While the nadir for most cytotoxic chemotherapeutics is approximately 7 days, occasionally patients can have delayed nadirs up to 10 days after chemo administration.  In addition, carboplatin chemotherapy can have a nadir anywhere between 7-14 days and 21 days after administration.  The majority of patients are asymptomatic when neutropenia or thrombocytopenia are noted on routine post-chemotherapy blood work.  If a patient has a neutrophil count of less than 1000/μl and is asymptomatic, they can be treated on an outpatient basis with oral antibiotics.  A broad spectrum antibiotic that spares the normal anaerobe gastrointestinal flora such as a fluoroquinolone or trimethoprim-sulfa is recommended for a 5-7 day course.¹   If a patient has a neutrophil count under 1000/μl and is febrile or is showing clinical signs such as lethargy, vomiting or diarrhea, hospitalization is recommended.  Intravenous fluid resuscitation as well as IV antibiotics should be started as soon as possible.  Antibiotic coverage should be aimed at gram-positive and gram-negative coverage, and unlike with afebrile patients, should target both aerobic and anaerobic bacteria.  Commonly used combinations include ampicillin or a first-generation cephalosporin and enrofloxacin. ²

The majority of patients will show significant improvement in 12-24 hours.  Once a patient is afebrile and eating and drinking on their own they can be sent home on oral antibiotics.  It is not necessary for patient’s neutrophil count to normalize before being discharged from the hospital.  While the majority of chemotherapy septic patients respond to commonly used antibiotics, rarely a patient may not improve in the expected timeline.  If their fever is not improving after 24 hours then broadening the antibiotic spectrum, typically with metronidazole, and further diagnostics are recommended.  Urine culture, thoracic radiographs and blood cultures may be warranted to locate a nidus of infection and potentially obtain a sample for antibiotic susceptibility.  Overall, most patients recover if treated appropriately and in a timely manner, however there is a <1% risk of fatality secondary to chemotherapy induced neutropenia. ²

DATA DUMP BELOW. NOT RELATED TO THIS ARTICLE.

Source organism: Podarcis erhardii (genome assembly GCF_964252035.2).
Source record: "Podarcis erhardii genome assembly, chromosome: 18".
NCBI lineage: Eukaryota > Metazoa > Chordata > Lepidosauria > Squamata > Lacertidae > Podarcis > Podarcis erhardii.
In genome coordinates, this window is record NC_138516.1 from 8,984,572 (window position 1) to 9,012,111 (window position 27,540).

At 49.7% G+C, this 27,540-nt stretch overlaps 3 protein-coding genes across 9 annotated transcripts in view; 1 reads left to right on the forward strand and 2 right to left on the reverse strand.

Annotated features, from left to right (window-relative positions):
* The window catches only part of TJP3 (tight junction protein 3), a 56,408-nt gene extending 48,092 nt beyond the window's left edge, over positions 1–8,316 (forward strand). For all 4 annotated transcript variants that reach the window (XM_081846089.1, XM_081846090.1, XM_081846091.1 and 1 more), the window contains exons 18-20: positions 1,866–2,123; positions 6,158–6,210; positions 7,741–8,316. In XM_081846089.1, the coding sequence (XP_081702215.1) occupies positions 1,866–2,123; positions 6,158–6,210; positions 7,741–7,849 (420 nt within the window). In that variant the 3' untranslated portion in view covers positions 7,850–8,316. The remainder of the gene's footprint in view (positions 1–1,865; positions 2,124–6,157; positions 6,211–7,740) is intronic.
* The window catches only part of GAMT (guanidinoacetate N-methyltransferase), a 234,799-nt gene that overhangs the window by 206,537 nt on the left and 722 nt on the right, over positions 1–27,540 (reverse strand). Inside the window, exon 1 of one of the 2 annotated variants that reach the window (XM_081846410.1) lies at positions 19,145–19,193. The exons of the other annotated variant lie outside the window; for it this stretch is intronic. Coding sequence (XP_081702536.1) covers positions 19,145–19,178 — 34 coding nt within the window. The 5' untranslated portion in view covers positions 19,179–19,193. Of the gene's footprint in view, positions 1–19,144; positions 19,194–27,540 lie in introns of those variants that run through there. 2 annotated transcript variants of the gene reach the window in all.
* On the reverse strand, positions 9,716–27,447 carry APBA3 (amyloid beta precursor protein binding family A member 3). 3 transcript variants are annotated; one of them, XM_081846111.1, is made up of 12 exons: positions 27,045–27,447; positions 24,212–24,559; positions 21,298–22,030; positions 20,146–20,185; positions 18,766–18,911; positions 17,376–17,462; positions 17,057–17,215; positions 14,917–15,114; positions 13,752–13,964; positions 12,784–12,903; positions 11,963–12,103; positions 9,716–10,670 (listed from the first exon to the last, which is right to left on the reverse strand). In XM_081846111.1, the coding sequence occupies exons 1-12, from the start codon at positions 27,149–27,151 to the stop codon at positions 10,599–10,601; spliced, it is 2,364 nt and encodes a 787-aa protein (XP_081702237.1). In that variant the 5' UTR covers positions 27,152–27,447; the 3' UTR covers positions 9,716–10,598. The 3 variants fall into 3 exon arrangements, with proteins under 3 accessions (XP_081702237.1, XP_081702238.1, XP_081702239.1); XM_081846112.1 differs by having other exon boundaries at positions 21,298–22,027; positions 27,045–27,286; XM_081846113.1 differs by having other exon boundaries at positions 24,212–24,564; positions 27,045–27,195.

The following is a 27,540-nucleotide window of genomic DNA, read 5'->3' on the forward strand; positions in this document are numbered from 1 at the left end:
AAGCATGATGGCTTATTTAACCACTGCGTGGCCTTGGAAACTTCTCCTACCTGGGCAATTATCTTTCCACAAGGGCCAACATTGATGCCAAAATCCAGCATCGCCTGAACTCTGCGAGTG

If a patient experiences mild to moderate gastrointestinal upset that quickly resolves with supportive oral medications or has an asymptomatic nadir of >1000/μl on a protocol where chemotherapy is not administered weekly, no changes to the dosages are necessary.  If a patient experiences a neutropenia that prevents them from getting weekly chemotherapy but is still >1000/μl, then generally a dose reduction of approximately 10% can be instituted in order to keep them on a weekly schedule.  When a patient is hospitalized for severe gastrointestinal upset or febrile neutropenia, or a patient experiences a nadir with a neutrophil count of <500/μl, then a 20% dose reduction is warranted.

Again, patients typically maintain a good quality of life while undergoing chemotherapy and clients are overall pleased with their decision to pursue treatment.


For more information, please contact Angell’s Oncology Service at 617-541-5136 or



  1. Thamm, Douglas H., and David M. Vail. “Aftershocks of cancer chemotherapy: managing adverse effects.” Journal of the American Animal Hospital Association1 (2007): 1-7.
  2. Vail, David M. “Supporting the veterinary cancer patient on chemotherapy: neutropenia and gastrointestinal toxicity.” Topics in companion animal medicine3 (2009): 122-129.
  3. Vail, D. M., et al. “Efficacy of injectable maropitant (Cerenia™) in a randomized clinical trial for prevention and treatment of cisplatin‐induced emesis in dogs presented as veterinary patients.” Veterinary and comparative oncology1 (2007): 38-46.
  4. Rau, S. E., L. G. Barber, and K. E. Burgess. “Efficacy of maropitant in the prevention of delayed vomiting associated with administration of doxorubicin to dogs.” Journal of veterinary internal medicine6 (2010): 1452-1457.
  5. Mason, S. L., et al. “Gastrointestinal toxicity after vincristine or cyclophosphamide administered with or without maropitant in dogs: a prospective randomised controlled study.” Journal of Small Animal Practice8 (2014): 391-398.